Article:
We’re searching to find a balance that will benefit all the parties involved, including the authors, the publishers, and the patrons. In our ideal world, we’d be able to host every event for free, authors would travel for free, and we could host a signing line for books purchased from anywhere, all night long. Realistically, though, we’ve got to work within some constraints.

These events don’t pop into being out of nowhere — it takes effort and funds to make them happen. For example, Parnassus does a good amount of the up-front work required to book the author, arrange the details of their visit with the publisher, promote and advertise the event, and then provide staffing at the event itself.

Additionally, the publisher is almost always funding a Salon@615 author’s visit to Nashville. What the publisher needs in return for supplying the author to us without a huge honorarium are strong sales of the current title. The only sales that count towards the event are those made at Parnassus Books — publishers don’t calculate purchases from Amazon and other bookstores into Nashville’s total as a whole. And without those strong sales, they won’t send more authors in the future.

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Next up at Salon@615 — Carl Hiaasen on Oct. 6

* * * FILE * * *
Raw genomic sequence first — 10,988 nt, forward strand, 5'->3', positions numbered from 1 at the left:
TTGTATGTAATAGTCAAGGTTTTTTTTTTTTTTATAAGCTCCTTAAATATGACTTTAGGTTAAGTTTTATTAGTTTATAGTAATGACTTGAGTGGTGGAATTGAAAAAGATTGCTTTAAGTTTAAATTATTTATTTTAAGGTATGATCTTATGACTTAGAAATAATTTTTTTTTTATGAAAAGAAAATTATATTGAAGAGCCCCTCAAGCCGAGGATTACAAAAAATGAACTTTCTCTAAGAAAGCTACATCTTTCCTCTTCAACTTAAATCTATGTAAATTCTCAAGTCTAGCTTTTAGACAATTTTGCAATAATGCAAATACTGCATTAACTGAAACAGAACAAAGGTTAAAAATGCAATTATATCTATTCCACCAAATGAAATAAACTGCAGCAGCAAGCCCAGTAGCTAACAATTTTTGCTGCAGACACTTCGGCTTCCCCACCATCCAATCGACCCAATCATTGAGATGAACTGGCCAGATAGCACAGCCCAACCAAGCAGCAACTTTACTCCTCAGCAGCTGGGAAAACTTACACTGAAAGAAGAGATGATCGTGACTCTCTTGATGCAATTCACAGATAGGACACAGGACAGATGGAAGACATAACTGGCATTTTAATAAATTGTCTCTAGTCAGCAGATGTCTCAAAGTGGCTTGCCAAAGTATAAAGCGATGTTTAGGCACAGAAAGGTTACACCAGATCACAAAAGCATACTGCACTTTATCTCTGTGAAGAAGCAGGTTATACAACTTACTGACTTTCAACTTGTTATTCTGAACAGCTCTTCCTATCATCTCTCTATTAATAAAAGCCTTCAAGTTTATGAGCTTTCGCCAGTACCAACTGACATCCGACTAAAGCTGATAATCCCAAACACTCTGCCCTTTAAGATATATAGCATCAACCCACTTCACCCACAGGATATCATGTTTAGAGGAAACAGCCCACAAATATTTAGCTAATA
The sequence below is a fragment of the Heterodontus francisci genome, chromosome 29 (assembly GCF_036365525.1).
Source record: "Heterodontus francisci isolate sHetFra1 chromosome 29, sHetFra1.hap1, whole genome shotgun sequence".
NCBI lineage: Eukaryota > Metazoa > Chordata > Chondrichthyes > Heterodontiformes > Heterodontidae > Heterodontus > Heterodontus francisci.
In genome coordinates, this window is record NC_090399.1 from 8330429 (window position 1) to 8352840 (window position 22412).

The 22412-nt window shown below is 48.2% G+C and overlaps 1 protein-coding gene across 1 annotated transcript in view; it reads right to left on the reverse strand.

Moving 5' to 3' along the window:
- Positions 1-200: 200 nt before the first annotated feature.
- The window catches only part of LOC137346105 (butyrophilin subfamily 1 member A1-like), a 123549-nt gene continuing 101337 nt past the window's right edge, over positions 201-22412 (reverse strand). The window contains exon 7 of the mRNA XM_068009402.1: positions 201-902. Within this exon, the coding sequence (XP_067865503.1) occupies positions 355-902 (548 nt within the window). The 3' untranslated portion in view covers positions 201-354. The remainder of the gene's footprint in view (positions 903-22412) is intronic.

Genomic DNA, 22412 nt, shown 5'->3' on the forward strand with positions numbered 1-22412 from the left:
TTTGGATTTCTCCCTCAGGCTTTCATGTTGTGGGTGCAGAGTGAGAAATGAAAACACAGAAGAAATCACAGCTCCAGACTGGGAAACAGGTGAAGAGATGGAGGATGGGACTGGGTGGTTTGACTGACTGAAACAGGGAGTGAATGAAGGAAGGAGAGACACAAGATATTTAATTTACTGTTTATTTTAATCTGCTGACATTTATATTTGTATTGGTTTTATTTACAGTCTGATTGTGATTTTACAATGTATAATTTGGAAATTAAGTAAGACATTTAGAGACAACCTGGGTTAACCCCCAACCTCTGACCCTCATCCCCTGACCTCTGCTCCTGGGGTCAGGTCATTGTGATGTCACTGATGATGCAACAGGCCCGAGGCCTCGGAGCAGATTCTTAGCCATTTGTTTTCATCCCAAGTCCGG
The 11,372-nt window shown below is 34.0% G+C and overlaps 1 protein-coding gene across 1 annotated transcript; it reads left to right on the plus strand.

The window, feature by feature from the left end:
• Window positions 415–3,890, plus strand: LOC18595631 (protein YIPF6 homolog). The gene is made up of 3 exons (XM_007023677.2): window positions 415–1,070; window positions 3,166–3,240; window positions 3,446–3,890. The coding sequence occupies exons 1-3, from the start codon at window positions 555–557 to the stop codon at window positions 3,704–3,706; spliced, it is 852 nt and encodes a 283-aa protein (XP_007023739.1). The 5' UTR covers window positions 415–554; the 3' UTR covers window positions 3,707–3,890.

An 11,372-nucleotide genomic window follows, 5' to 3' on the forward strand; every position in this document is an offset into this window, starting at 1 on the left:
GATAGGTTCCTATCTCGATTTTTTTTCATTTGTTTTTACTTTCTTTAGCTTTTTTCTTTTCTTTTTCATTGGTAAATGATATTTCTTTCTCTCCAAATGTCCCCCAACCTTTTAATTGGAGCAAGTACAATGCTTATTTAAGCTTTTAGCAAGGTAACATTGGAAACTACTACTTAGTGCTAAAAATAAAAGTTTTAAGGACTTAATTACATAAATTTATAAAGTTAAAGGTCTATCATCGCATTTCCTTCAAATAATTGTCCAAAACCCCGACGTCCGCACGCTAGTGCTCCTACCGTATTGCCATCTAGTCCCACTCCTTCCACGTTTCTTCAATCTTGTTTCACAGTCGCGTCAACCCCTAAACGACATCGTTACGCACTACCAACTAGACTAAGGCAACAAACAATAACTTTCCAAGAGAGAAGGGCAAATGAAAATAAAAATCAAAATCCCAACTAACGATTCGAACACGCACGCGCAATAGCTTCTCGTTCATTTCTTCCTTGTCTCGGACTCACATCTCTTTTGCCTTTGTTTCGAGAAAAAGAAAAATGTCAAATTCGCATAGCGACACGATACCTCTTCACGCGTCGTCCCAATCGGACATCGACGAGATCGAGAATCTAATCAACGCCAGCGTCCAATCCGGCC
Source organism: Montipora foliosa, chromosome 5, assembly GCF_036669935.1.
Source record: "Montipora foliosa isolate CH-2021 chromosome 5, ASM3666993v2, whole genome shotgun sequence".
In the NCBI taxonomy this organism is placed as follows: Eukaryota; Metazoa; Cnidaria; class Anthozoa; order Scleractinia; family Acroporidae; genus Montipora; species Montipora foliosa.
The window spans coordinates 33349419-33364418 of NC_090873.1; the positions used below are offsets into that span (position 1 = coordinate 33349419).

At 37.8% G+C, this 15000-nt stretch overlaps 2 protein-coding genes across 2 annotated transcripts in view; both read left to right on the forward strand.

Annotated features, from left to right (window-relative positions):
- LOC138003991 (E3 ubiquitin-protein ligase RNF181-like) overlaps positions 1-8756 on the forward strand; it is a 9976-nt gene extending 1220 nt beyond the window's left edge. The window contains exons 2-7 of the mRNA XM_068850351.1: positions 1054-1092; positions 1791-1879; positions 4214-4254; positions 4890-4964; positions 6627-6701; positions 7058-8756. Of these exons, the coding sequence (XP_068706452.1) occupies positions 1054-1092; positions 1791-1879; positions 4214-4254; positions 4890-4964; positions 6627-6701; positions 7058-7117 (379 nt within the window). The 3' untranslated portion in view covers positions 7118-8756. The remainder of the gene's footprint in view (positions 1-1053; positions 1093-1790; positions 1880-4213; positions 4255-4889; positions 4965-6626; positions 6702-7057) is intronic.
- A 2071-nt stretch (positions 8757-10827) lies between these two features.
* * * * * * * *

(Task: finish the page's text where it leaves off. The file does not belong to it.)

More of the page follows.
By asking that the front list title be purchased from Parnassus in order to secure a place in the signing line, we feel like we’ve found a way to meet everyone’s needs — the library can provide free admission, the bookstore sells books (which keeps us in business), and the publisher continues to pick up the bill. People who can’t afford to buy the book can still enjoy the event, and people who can afford to buy the book can help support a program they enjoy.

The process of hosting these events funds itself if the books purchased for those events come from Parnassus. However, if we do the planning and staffing of the event, but half the people in line are holding books they’ve purchased from Amazon, then Amazon earns the funds off of our staff’s hard work. If people show up to these author events with stacks of books purchased from other retailers, it makes this cost model difficult to maintain.

This is a balancing act, and we want to get it right for everyone. We share your belief that book-love is universal and that everyone should have the opportunity to celebrate it as often as possible. That’s why we’re committed to making Salon@615 events free to attend whenever the publishers allow us to — so that anyone can partake freely of the magic and wisdom of a live author performance. (Imagine if concerts could all be free, too!) We appreciate your patience as we continue to work out the best way to realistically operate in a way that values the time and talents of the authors and booksellers without whom these events wouldn’t exist. We’ll certainly keep you posted as our policies evolve.

All best,

Karen Hayes, Ann Patchett, and the Salon@615 partnership

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Need one more reason to support Salon@615? Because if our friends at the library can’t keep their day jobs . . . LOOK OUT, MUSIC BIZ.